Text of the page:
quote:
I just don't understand the push against RP because people think he is a nut.


Because he is? The man is nuttier than a fruitcake lol. But most of it is the good kind of nuts.

Also we're just very cynical. Let's be honest, most of what Ron Paul wants to do doesn't have a hope in a hell of actually being done in today's highly partisan culture, and we know it. His Presidency would most likely be very ineffective. 4 years? It would take him 20 years to do everything he wants to do.


By The Raven on 7/25/2012 12:48:59 PM , Rating: 2
quote:
Also we're just very cynical. Let's be honest, most of what Ron Paul wants to do doesn't have a hope in a hell of actually being done in today's highly partisan culture, and we know it. His Presidency would most likely be very ineffective. 4 years? It would take him 20 years to do everything he wants to do.
This is one point that he lost during the debates when people asked him how he would do anything with more than half of the legislature against his small gov't ideas. I can't even remember what he said (it wasn't very good) but he should have said that "at least with me you know that I will not push to make things worse (e.g. More bailouts, stimulus, war, regulation, subsidies, tariffs, bans, QE5...6...7...)."

Sounds pretty damn effective to me. The alternative is to encourage the gov't get bigger and bigger as it has most dramatically since WWII. Doesn't matter if it is a dem or a rep. No difference. Granted there were people who would have surely minimized gov't like Goldwater or Uncle Milton. But they didn't get elected because they didn't promise to 'pay off' voters. Well we have seen where that has gotten us and it is folly to keep going down that road.

Public servants have become public suckups. RP is sucking up to no one. He just plain represents a bunch of like minded individuals who want smaller gov't.


By The Raven on 7/25/2012 1:01:31 PM , Rating: 2
quote:
(e.g. Cybersecurity Act , More bailouts, stimulus, war, regulation, subsidies, tariffs, bans, QE5...6...7...)
Whoops, forgot one lol.

Also regarding the fiat currency and central banking. Essentially it is like gov'ts running around using nuclear armaments on foreign countries. And just because you don't see mushroom clouds people don't mind it. But when you explain that the mushroom clouds are disguised as limited personal economic mobility and the armament is controlled by the likes of Bernanke, Volcker and Greenspan (unelected BTW), you start to think it is not a good idea.


By Reclaimer77 on 7/25/2012 1:08:00 PM , Rating: 2
quote:
Public servants have become public suckups. RP is sucking up to no one. He just plain represents a bunch of like minded individuals who want smaller gov't.


If he was smart he would suck up just a little in order to win. Then when he's in office he can slash the Government and shoot down the protestors like dogs in the street lol.


RE: Oh, so he wants to nationalize everything now?
By Lerianis on 7/21/12, Rating: -1
By Reclaimer77 on 7/21/2012 2:41:16 PM , Rating: 4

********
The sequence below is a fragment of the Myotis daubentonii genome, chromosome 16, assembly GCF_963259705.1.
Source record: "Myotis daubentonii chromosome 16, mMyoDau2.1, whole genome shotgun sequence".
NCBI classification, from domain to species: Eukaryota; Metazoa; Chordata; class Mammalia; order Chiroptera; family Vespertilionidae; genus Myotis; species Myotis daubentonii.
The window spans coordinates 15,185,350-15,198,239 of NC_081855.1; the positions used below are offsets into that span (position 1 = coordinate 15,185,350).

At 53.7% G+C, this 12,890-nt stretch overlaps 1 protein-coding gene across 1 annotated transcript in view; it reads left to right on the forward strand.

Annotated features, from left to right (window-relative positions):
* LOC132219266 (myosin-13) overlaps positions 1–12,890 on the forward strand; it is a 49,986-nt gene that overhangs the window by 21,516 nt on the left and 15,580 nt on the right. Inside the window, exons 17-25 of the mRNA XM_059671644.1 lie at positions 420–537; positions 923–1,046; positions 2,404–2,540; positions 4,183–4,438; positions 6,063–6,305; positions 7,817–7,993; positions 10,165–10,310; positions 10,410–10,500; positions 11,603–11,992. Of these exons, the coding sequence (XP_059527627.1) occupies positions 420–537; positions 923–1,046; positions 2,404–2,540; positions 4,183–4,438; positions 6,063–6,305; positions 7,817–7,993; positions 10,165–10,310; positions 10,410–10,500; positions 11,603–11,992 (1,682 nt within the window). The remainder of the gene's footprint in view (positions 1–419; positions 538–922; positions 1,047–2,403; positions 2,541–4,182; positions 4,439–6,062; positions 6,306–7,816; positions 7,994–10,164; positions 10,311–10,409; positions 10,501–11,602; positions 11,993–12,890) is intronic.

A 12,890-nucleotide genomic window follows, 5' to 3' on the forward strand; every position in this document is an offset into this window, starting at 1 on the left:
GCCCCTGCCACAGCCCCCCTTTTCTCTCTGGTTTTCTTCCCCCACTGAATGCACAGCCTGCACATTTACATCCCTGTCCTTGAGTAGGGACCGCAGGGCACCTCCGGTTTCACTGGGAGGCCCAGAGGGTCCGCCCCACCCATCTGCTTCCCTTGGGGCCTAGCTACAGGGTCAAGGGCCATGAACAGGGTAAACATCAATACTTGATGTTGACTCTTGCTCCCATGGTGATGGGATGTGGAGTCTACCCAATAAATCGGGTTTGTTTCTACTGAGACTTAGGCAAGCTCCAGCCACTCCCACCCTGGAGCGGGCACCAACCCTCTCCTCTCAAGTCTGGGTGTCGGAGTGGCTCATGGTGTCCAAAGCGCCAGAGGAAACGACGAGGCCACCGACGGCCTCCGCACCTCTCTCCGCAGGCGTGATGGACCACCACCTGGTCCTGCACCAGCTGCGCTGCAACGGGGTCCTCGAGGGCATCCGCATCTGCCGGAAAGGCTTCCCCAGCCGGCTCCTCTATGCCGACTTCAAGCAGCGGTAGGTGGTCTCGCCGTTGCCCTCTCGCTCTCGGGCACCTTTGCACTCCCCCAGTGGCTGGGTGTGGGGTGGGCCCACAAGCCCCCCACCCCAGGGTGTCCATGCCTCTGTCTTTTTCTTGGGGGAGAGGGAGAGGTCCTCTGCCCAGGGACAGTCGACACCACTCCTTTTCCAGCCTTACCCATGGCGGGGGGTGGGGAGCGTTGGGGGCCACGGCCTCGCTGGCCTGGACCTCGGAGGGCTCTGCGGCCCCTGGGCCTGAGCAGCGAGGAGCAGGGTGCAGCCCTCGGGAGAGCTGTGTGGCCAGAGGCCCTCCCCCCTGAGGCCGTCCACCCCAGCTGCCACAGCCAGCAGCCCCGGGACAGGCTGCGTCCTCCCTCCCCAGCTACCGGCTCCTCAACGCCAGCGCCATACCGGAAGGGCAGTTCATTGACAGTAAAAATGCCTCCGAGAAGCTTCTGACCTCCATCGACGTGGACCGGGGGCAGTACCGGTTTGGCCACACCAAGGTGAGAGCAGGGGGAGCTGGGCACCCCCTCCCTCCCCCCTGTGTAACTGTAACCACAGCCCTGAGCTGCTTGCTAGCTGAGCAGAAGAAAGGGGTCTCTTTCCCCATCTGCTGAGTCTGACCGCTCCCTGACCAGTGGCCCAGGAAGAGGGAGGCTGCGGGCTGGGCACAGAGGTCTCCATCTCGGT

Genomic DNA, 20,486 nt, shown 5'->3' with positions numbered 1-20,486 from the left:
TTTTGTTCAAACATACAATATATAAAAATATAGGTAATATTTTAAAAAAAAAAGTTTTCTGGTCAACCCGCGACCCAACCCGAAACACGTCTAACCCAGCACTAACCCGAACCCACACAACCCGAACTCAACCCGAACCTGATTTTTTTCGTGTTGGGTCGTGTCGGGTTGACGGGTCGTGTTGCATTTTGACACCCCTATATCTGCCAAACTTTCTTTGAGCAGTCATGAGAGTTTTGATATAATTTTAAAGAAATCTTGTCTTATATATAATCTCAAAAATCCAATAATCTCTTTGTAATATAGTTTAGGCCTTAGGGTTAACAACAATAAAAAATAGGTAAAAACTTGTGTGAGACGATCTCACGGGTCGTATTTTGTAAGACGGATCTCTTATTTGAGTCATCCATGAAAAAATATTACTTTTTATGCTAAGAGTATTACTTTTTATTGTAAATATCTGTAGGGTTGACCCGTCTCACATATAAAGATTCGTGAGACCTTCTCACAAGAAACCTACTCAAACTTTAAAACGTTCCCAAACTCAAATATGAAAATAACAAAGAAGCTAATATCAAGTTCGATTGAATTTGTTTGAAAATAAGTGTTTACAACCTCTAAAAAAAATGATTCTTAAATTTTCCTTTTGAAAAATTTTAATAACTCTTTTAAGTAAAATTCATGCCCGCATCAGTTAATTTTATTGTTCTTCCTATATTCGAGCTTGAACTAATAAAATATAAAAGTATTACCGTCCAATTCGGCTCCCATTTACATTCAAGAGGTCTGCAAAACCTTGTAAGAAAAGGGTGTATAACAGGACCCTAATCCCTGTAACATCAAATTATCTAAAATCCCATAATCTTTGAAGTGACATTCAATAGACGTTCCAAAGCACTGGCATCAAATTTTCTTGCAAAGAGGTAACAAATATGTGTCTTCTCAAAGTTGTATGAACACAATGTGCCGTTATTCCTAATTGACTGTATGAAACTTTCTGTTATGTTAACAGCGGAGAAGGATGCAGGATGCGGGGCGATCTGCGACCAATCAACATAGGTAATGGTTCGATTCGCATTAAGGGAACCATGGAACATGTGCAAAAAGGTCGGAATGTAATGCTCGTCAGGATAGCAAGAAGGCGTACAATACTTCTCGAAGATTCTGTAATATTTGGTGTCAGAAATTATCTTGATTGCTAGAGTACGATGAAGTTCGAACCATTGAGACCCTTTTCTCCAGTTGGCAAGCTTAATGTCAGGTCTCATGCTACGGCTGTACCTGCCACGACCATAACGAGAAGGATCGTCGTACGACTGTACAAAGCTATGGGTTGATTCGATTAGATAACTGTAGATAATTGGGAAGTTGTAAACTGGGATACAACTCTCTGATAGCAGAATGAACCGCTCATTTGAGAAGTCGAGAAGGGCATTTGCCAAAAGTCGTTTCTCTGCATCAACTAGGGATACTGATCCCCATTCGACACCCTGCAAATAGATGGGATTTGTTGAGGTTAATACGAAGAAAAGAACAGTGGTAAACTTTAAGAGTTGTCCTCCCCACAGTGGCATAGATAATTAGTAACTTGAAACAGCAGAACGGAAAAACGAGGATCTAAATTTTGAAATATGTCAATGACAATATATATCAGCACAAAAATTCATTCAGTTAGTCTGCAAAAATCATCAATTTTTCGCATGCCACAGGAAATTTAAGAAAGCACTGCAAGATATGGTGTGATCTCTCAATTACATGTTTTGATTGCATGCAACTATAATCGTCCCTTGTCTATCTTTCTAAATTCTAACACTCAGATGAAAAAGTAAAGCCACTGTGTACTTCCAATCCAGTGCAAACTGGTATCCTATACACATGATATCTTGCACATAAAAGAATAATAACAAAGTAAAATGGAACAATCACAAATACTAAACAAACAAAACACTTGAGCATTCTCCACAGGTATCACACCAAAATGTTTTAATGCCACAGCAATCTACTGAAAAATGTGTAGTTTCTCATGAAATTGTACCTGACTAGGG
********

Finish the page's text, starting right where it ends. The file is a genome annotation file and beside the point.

quote:
In fact, Obama is nothing more than a moderate Republican in Democrat guise.


LOL, an insult to moderate Republicans. Are you suffering from a mental break? While it's true that Obama extended most of Bush's policies, to claim this makes him anywhere close to a Republican is insane. He's FAR left of most Democrats. Wtf are you smoking?


RE: Oh, so he wants to nationalize everything now?
By Ringold on 7/21/2012 3:49:59 PM , Rating: 2
quote:
to claim this makes him anywhere close to a Republican is insane. He's FAR left of most Democrats.


All a matter of perspective apparently.. He didn't eradicate insurance companies, coal power plants, surrender to the Taliban, annihilate banks, or institute a wealth tax, 90% top marginal rates or 100% death taxes. Charter schools haven't been shut down. So sure, CPUSA.org members probably think he's awfully moderate. :P


By Reclaimer77 on 7/21/2012 4:07:49 PM , Rating: 3
Yeah it's just scary to me that there are people so radical out there they actually view Obama as some kind of moderate or centrist.


By foolsgambit11 on 7/21/2012 5:40:39 PM , Rating: 2
It scares me that there are people who can look at Obama's record, platform, and public statements and see a radical leftist. The pull out of Iraq? Already planned by Bush. PPACA? An idea straight out of a right-wing think tank. Supporting gay marriage? He's in the majority. About the only thing I can think of is wanting to close Guantanamo, and he wasn't planning on releasing anybody Bush wasn't releasing.

Ineffective? You can make an argument there, maybe. But the argument seems to be if Obama proposes a policy, it must be socialist, based on some erroneous preconceived notion of the man.


RE: Oh, so he wants to nationalize everything now?
By Ringold on 7/21/2012 9:18:27 PM , Rating: 3
Easy. He tried to use the commerce clause to, in effect and by extension, be able to mandate any and all economic behavior. Supreme Court can rule all it wants, I suspect most liberals know ObamaCare is grossly unconstitutional, liberals just don't think that's a bad thing.